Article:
A year after legislators passed a controversial law intended to overhaul education in Illinois, it appears that Chicago still ain’t ready for reform.
Senate Bill 7 was written specifically to take power away from the teachers union and set the stage for changes pushed by Mayor Rahm Emanuel and his appointed school board, most notably the longer school day and year.
It was also intended to all but eliminate the possibility of a strike. Yet now, the threat of a teachers walkout in Chicago looms larger than it has in decades.
“It is working,” insisted state Sen. Kimberly Lightford, D-Maywood, who helped negotiate the education reform law. “It’s just not yielding the results that CPS and the mayor wanted.”
Essentially, the law has been out-maneuvered by the Chicago Teachers Union.
The law’s backers thought that requiring 75 percent of total union membership to authorize a strike would make a walkout impossible. They thought that by inserting an independent arbitrator into contract talks, a peaceful middle ground would be reached to defuse long-running battles with labor.
But the CTU upended the law by taking a strike authorization vote long before the arbitrator had ruled, and then reporting that 90 percent of its fired-up members approved a walkout. And when the nonbinding arbitrator’s report was released last week, it upbraided the district for thinking it wouldn’t have to compensate teachers for working a longer day.
“Those who wrote the legislation expected it would compel a certain set of results and undermine the will of (CTU) membership and those efforts did not succeed,” said union attorney Robert Bloch.
CPS contends the union was not following the law when it took the early strike authorization vote and when it brought the longer school day argument before the arbitrator.
The reform legislation was crafted by Oregon-based Stand for Children and Advance Illinois, an education policy group. In a 2011 videotaped speech at the Aspen Institute, a Colorado think tank, Stand for Children Chief Executive Officer Jonah Edelman talks about the lasting implications of the bill.
“The unions cannot strike in Chicago,” Edelman says. “They will never be able to muster the 75 percent threshold necessary to strike.”
He also said that “through fine print” the law ensured that the arbitrator’s recommendations “will favor what we consider to be common sense.”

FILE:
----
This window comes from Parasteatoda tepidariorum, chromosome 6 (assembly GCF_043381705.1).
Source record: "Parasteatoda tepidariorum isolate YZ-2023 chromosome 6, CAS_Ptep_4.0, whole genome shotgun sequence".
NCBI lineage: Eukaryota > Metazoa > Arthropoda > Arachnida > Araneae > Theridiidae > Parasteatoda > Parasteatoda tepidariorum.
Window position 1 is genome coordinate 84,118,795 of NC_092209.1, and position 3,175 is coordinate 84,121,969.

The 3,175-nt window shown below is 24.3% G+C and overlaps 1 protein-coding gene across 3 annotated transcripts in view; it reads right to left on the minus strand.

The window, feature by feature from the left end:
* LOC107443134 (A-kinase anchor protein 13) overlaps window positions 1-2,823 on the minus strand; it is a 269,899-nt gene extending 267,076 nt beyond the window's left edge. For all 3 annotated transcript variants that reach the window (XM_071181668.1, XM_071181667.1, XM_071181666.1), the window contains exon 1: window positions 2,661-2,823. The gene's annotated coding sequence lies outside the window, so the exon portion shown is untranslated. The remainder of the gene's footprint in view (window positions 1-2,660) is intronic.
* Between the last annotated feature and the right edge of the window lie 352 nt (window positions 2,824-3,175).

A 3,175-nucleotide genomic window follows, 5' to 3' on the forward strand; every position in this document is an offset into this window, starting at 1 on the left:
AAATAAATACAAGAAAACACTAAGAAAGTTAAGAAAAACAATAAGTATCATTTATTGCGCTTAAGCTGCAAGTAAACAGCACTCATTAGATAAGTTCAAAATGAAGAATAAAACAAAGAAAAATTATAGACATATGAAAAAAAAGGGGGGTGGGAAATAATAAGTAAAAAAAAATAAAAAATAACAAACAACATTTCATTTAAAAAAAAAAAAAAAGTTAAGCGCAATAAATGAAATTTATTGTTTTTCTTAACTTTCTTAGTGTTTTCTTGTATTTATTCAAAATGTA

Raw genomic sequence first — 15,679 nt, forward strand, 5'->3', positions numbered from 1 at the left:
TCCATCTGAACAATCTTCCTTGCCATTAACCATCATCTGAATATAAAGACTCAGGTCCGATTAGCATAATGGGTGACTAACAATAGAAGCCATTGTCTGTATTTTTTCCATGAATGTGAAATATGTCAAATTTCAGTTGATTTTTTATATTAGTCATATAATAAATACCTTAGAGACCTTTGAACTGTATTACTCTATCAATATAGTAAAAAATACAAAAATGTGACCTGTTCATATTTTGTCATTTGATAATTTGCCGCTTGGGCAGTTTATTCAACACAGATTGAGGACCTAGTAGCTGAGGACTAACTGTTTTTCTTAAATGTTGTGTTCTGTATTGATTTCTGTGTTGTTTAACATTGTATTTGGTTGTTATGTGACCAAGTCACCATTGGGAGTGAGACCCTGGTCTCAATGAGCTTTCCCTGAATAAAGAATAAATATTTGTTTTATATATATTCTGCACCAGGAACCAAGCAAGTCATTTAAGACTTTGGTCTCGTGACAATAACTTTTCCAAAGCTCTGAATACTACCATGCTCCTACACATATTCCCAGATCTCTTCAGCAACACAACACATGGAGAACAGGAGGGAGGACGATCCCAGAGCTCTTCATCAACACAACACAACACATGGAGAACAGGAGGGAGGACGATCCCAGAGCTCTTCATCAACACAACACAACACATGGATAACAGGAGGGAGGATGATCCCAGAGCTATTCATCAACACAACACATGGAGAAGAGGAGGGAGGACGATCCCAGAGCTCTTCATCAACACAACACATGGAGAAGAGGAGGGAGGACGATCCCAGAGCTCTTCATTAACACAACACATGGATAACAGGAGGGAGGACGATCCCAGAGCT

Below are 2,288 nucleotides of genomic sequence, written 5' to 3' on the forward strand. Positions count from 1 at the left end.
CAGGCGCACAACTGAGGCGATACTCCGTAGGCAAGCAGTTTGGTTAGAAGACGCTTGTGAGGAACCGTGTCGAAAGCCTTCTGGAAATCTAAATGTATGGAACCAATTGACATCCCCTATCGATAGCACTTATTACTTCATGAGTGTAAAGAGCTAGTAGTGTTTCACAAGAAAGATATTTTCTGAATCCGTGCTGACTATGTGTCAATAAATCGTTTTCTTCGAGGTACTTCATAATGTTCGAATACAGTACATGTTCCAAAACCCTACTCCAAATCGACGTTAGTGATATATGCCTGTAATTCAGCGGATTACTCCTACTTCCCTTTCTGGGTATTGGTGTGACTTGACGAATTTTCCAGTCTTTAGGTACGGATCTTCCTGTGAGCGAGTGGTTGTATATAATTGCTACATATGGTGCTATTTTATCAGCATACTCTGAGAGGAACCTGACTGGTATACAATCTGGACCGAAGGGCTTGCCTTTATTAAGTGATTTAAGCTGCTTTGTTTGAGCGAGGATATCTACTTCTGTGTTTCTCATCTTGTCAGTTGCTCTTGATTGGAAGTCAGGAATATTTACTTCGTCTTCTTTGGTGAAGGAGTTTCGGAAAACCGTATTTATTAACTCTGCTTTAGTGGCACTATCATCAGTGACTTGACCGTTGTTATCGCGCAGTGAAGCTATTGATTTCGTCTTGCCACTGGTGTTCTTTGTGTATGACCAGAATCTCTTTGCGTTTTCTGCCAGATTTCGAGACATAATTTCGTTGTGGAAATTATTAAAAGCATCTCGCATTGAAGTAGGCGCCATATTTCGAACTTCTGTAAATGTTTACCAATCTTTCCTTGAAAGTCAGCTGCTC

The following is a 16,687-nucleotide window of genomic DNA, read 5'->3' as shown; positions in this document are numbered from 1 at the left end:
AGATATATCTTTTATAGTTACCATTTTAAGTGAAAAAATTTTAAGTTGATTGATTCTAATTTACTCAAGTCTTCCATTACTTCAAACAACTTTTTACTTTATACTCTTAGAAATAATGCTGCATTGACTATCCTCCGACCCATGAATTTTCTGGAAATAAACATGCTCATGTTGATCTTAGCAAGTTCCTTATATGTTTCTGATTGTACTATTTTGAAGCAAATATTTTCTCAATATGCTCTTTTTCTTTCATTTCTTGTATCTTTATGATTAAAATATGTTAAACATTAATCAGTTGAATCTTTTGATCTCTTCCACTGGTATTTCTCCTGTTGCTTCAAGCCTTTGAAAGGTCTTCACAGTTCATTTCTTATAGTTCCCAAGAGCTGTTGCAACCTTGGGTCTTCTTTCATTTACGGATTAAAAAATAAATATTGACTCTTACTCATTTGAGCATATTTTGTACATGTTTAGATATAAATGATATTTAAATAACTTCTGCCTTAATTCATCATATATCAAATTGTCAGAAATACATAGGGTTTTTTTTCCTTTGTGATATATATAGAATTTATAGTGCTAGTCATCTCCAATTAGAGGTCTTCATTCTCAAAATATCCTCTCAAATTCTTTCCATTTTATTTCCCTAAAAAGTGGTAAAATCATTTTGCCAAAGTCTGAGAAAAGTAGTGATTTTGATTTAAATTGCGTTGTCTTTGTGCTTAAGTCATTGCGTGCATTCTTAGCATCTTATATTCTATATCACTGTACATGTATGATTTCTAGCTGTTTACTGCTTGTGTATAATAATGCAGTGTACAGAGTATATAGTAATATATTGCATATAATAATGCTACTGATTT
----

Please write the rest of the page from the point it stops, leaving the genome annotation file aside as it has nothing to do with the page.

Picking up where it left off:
Edelman did not reply to a request for comment. Robin Steans, executive director of Advance Illinois, said the law was an effort to reduce the threat of a strike so CPS and the union could address issues like the automatic raises given teachers based on experience and advanced degrees.
“The process hasn’t run its course yet,” Steans said. “Until we reach an agreement we won’t know whether it has helped or hurt. Certainly, it hasn’t played out in the way I would’ve expected or in some cases as the law intended.”
Some experts say the law is one of a series of moves that angered teachers and helped create an atmosphere in contract negotiations that arbitrator Edwin Benn, a Glencoe attorney, described in his report as “toxic.”
The recommendations in Benn’s report were largely in the union’s favor. He recommended 15 to 20 percent increases for teachers working the longer day next year and a 35.74 percent raise over four years.
He said the district shouldn’t have extended the school day if it couldn’t pay teachers comparable raises for working the extra time. Both sides have rejected the report and are back at the bargaining table.
CPS officials say that under the law, Benn should have realized the district’s financial predicament — it faces a $665 million deficit — and should not have considered the longer day.
Benn “assumed authority that the law not only does not give him but authority that the law explicitly denies him,” said CPS’ chief labor negotiator Joe Moriarty in his response to the arbitration report. “He cannot issue a recommendation on the impact on compensation for the (longer school day and longer school year).”
A possible strike is now less than a month away. The union remains determined not to let the state reform law get in its way.
CPS and Emanuel “just wanted to take away our ability to stop them from doing anything they want to do,” said CTU President Karen Lewis last week. “So let’s get out of Burger King mode where they think they can have it their way and let’s work together to actually put bones to this contract.”
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